On to the next island, this one uniquely Hindu, on our “Java & Bali: Indonesia’s Mystical Islands”, tour by Overseas Adventure Travel (OAT). An hour flight from Java, Bali welcomes tourists with a thoroughly modern airport in the capital city of Denpasar, yet sits very close to villages, rice paddies, and dense forests rich in cultural traditions, like gamelan orchestras, intricate costuming and make-up, dramatically choreographed dance, and shadow puppet theatre. The locals are quick to draw you into their practices.
Ubud, in the Central Highlands is famous as an arts and crafts hub with many workshops and galleries in town and nearby villages designed to teach the details of these beautiful arts. On a luxury tour during very high heat, we appreciated our boutique hotel with outdoor swimming pools for cooling off!
Early in the morning we crossed the very calm lake Batur in small boats arriving 1/2 hour later at the remote and isolated traditional Bali village of Trunyan. Squeezed tightly between the lake and the outer rim of Batur, an almighty ancient Kintamani volcano, the views were outstanding in every direction. The Trunyanese lead a conservative, pre-Hindu way of life with ancient, neolithic customs and a very definite avoidance of outside influences (photo below is credited to Lee Makela).
Later, our boats took us further up the shore to the local cemetery where the Trunyanese custom is to lay out the deceased in bamboo cages to decompose; strangely there is no stench. A macabre collection of skulls and bones were on the stone platform and in the surrounding areas. Perhaps the strong perfumed scents from a nearby enormous Taru Menyan tree was masking the scent of decomposing bodies?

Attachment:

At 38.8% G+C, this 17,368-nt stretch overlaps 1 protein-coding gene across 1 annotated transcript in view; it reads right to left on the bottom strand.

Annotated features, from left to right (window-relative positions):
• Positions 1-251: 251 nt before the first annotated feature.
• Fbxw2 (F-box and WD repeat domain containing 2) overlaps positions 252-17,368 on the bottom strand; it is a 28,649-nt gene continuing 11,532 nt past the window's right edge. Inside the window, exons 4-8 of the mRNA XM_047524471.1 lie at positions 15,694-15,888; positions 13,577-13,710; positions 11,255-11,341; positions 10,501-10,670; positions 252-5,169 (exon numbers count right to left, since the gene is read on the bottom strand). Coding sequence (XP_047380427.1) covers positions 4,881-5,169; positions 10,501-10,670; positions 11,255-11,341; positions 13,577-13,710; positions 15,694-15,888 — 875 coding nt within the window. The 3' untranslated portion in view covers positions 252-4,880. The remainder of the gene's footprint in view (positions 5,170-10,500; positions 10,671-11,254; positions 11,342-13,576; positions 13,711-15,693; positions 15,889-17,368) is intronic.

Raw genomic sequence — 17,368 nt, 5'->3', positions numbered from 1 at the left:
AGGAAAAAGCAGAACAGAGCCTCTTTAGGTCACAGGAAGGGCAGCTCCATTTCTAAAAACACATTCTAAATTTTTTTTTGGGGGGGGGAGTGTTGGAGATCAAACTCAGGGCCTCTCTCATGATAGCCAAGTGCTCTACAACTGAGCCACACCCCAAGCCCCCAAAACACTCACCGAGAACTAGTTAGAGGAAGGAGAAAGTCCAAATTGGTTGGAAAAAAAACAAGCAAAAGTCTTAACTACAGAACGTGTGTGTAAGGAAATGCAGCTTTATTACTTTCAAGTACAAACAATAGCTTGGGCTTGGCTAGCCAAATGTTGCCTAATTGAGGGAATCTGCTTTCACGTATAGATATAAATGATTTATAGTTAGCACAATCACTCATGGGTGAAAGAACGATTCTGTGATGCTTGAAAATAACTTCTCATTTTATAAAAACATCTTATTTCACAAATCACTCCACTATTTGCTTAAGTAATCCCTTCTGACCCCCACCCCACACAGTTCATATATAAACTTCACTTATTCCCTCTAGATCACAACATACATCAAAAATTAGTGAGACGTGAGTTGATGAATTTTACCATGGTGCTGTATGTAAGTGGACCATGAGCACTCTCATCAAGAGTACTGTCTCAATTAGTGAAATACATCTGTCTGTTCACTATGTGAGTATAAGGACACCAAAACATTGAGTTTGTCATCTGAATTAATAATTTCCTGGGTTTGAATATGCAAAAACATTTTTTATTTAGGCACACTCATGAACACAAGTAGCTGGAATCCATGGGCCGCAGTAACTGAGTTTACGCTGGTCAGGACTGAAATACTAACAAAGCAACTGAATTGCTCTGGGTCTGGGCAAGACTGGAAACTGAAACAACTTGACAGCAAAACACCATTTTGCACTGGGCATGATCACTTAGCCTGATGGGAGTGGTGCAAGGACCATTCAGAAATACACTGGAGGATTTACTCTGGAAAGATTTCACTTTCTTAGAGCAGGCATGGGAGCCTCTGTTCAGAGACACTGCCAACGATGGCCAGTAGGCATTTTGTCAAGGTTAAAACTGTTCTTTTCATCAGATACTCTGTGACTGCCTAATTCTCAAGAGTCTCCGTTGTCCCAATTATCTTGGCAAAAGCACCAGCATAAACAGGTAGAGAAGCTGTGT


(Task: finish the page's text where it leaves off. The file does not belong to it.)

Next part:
Walking distance from our Ubud hotel is the famed Sacred Monkey Forest Sanctuary, a world of shadow and dense forest with hundreds of cheeky monkeys. Keep hold of your dark glasses! (Long-Tailed Macaque – above roaming wild and free). The magnificent forest also contains many temples sacred to the Balinese and essential to maintaining a spiritual connection between nature and people. Below is a colossal Banyon Tree attempting to engulf the ancient Dragon Bridge and even tourists crossing the gorge.
On the northwestern coast we stayed at a cozy beach hotel that gave us an opportunity to experience small village life the following day; up the hill at the Tiga Wasa Village set on lush hilly farmland, we visited the local village school where many young children were actively learning; there we participated in a class with giggly children learning math. It was quite refreshing to see the local government and the OAT’s charity arm, Grand Circle Foundation, working together to enhance the students’ quality of life with the installation of a new fresh water system and a new library to ensure healthy and intellectually challenging futures for these bright young scholars.
Our final hotel stay was in Sanur, located by a beach near Denpasar in southeast Bali. The Balinese revere water as a symbol of life and purification; we visited a famous holy water temple, Tirta Sudamala, deep in grove of upland trees in the center of Bebalang Village, to tickle our spiritual side and purify mind, body and soul.
I must admit that I felt somewhat enlightened as I walked inside, surrounded by the greens of the jungle and the growing moss on the temple stones. Chants and prayers were echoing all around me, mixing with the sound of water trickling from the walls (photo below). Wading into these cleansing holy waters was a soothing and cleansing ritual regardless of your religious or spiritual leaning. The water then proceeds down to the village to become the primary source of drinking water, providing internal spiritual cleansing as well.
Our last OAT stop was the Uluwatu Temple, a Balinese sea temple, one of six key temples believed to be Bali’s spiritual pillars; it is renowned for its magnificent location, perched on top of a steep cliff 200 feet above sea level.